Appointeeships

You may be able to get help to manage your money if you are unable to do it yourself. This is known as appointeeship.

An appointee or organisation is allowed to receive your benefits when you are unable to manage your own money due to disability, illness or special needs.

What does an appointee do?

An appointee can be a family member, friend, the local authority or a specialist organisation. It is someone authorised by the Department for Work and Pensions (DWP) to act on your behalf to claim, collect and manage your welfare benefits. This can be to pay expenses such as household bills, food and personal items.

If you lack mental capacity

You can also choose to ask a friend or family member to manage your affairs for you, this is called a Power of Attorney.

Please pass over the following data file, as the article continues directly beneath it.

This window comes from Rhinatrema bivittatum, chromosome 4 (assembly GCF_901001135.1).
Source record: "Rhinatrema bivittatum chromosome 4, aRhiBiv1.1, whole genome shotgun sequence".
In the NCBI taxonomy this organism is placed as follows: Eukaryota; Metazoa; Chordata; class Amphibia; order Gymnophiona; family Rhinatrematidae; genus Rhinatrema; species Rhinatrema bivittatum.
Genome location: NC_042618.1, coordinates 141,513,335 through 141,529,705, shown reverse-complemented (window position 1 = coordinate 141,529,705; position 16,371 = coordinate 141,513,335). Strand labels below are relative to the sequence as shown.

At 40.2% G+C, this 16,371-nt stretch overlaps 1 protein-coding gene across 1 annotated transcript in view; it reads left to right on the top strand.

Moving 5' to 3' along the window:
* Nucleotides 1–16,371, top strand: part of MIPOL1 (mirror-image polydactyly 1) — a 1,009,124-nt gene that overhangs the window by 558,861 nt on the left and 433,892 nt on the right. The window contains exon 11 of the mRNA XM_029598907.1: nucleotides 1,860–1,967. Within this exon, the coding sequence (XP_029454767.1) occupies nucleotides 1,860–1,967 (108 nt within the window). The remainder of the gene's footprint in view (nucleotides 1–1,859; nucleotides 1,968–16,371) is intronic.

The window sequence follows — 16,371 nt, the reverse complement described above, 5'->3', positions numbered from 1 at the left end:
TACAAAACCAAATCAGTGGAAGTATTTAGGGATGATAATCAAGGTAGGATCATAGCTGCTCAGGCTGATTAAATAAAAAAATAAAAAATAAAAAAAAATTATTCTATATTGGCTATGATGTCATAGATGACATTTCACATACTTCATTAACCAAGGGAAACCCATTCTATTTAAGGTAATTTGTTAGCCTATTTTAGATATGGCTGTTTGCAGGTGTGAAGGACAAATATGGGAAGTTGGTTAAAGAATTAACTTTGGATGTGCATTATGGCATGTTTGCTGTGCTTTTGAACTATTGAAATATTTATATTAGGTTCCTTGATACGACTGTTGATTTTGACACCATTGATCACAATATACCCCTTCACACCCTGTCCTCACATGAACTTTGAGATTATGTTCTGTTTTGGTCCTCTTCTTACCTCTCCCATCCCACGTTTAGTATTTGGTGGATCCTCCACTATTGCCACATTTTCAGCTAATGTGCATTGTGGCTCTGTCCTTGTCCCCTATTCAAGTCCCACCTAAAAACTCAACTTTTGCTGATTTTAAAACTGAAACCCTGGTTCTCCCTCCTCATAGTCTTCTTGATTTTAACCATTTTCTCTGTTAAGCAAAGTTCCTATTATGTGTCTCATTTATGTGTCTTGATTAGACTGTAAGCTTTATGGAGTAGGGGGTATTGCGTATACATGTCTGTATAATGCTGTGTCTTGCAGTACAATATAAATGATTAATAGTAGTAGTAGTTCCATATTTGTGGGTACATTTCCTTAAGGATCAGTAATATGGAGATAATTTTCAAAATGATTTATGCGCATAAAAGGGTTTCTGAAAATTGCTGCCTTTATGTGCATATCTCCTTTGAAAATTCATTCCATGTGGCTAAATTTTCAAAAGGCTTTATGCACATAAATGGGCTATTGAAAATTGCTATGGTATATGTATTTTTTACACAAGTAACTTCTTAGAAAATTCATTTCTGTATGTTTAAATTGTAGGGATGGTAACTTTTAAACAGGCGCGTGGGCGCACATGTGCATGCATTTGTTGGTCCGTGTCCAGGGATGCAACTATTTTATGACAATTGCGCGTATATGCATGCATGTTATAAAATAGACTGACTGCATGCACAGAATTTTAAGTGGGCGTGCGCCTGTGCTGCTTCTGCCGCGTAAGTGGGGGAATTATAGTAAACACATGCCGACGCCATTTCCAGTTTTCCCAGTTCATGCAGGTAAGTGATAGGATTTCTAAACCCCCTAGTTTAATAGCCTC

Visit managing someone's affairs page

Become an appointee

If you want the Council to become your appointee then please speak to the person who conducts your financial assessment.

If you are not eligible for social care services, you or someone on your behalf can apply to the Department of Work and Pensions to become an appointee.

Find out more on GOV.UK website

Useful links

Other MyLife pages: Managing someone's affairs, Someone to speak on your behalf,Disability benefits, Work-related benefits, Tax credits, Housing benefits, Disabled facilities grant

External websites: GOV.UK, The Money Carer Foundation